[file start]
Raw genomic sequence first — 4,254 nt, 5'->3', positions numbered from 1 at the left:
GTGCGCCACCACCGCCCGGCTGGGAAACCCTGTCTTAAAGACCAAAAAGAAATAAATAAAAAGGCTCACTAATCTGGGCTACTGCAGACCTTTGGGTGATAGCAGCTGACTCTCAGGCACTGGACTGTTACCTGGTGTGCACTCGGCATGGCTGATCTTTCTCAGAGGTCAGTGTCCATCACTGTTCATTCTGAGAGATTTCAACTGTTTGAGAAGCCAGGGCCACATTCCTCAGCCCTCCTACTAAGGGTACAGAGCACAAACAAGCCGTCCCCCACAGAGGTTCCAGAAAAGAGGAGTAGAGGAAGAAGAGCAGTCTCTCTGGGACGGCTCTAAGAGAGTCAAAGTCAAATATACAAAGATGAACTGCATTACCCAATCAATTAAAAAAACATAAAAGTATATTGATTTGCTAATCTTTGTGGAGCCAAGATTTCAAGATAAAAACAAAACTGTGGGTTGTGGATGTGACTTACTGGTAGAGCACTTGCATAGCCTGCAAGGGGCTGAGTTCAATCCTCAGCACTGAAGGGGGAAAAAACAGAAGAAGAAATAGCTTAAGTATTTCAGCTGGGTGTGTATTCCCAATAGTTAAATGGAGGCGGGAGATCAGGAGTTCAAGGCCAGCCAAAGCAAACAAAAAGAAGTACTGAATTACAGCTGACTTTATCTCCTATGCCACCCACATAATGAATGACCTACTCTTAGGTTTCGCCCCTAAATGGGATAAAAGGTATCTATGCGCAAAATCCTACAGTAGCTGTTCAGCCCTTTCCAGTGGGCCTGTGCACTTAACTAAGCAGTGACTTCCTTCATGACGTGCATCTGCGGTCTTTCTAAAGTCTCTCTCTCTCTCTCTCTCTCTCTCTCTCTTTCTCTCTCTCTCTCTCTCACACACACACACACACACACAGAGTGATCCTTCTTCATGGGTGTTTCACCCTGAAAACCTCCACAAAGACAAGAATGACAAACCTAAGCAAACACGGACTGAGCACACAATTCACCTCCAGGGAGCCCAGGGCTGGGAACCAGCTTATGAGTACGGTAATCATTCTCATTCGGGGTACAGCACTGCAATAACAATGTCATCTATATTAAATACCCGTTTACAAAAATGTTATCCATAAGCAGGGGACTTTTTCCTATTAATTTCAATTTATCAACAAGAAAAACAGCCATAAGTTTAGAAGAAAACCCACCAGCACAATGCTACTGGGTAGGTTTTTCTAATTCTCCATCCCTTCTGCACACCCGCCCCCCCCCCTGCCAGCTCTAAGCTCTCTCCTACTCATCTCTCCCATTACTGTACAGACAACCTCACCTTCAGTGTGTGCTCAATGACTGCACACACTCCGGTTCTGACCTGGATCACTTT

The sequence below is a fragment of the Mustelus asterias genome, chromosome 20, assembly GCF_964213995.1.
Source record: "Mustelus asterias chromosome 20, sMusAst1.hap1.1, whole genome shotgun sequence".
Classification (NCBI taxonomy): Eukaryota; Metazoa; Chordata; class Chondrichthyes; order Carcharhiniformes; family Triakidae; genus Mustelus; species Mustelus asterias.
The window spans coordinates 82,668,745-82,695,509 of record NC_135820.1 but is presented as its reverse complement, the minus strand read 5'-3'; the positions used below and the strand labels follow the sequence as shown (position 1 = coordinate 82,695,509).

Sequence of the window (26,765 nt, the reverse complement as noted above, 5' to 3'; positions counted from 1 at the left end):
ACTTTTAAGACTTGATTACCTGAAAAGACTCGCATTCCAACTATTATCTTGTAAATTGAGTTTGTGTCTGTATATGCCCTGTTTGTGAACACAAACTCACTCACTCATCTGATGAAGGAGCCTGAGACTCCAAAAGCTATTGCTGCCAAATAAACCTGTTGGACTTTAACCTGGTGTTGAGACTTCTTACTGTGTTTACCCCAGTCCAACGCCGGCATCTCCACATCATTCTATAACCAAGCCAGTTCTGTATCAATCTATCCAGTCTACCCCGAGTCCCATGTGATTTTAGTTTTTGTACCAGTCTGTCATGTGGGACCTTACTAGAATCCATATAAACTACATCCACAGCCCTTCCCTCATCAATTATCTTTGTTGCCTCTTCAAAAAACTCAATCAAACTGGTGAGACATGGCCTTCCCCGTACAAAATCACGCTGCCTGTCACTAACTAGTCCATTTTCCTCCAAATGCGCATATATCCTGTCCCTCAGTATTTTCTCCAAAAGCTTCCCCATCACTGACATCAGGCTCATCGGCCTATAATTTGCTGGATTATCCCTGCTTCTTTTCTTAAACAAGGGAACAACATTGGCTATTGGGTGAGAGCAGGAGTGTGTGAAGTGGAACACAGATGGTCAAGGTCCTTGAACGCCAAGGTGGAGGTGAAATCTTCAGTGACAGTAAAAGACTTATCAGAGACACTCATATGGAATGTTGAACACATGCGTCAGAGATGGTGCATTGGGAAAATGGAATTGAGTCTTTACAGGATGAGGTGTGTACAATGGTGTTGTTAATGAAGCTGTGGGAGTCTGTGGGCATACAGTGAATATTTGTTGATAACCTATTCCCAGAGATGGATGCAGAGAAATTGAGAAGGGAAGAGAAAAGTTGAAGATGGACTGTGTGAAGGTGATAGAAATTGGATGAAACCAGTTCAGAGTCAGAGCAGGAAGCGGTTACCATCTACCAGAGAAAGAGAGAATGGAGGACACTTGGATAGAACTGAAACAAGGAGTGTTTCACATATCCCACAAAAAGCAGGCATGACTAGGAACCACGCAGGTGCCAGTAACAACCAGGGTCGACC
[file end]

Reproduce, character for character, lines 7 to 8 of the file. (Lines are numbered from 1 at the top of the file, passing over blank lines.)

Sequence of the window (26,765 nt, the reverse complement as noted above, 5' to 3'; positions counted from 1 at the left end):
ACTTTTAAGACTTGATTACCTGAAAAGACTCGCATTCCAACTATTATCTTGTAAATTGAGTTTGTGTCTGTATATGCCCTGTTTGTGAACACAAACTCACTCACTCATCTGATGAAGGAGCCTGAGACTCCAAAAGCTATTGCTGCCAAATAAACCTGTTGGACTTTAACCTGGTGTTGAGACTTCTTACTGTGTTTACCCCAGTCCAACGCCGGCATCTCCACATCATTCTATAACCAAGCCAGTTCTGTATCAATCTATCCAGTCTACCCCGAGTCCCATGTGATTTTAGTTTTTGTACCAGTCTGTCATGTGGGACCTTACTAGAATCCATATAAACTACATCCACAGCCCTTCCCTCATCAATTATCTTTGTTGCCTCTTCAAAAAACTCAATCAAACTGGTGAGACATGGCCTTCCCCGTACAAAATCACGCTGCCTGTCACTAACTAGTCCATTTTCCTCCAAATGCGCATATATCCTGTCCCTCAGTATTTTCTCCAAAAGCTTCCCCATCACTGACATCAGGCTCATCGGCCTATAATTTGCTGGATTATCCCTGCTTCTTTTCTTAAACAAGGGAACAACATTGGCTATTGGGTGAGAGCAGGAGTGTGTGAAGTGGAACACAGATGGTCAAGGTCCTTGAACGCCAAGGTGGAGGTGAAATCTTCAGTGACAGTAAAAGACTTATCAGAGACACTCATATGGAATGTTGAACACATGCGTCAGAGATGGTGCATTGGGAAAATGGAATTGAGTCTTTACAGGATGAGGTGTGTACAATGGTGTTGTTAATGAAGCTGTGGGAGTCTGTGGGCATACAGTGAATATTTGTTGATAACCTATTCCCAGAGATGGATGCAGAGAAATTGAGAAGGGAAGAGAAAAGTTGAAGATGGACTGTGTGAAGGTGATAGAAATTGGATGAAACCAGTTCAGAGTCAGAGCAGGAAGCGGTTACCATCTACCAGAGAAAGAGAGAATGGAGGACACTTGGATAGAACTGAAACAAGGAGTGTTTCACATATCCCACAAAAAGCAGGCATGACTAGGAACCACGCAGGTGCCAGTAACAACCAGGGTCGACC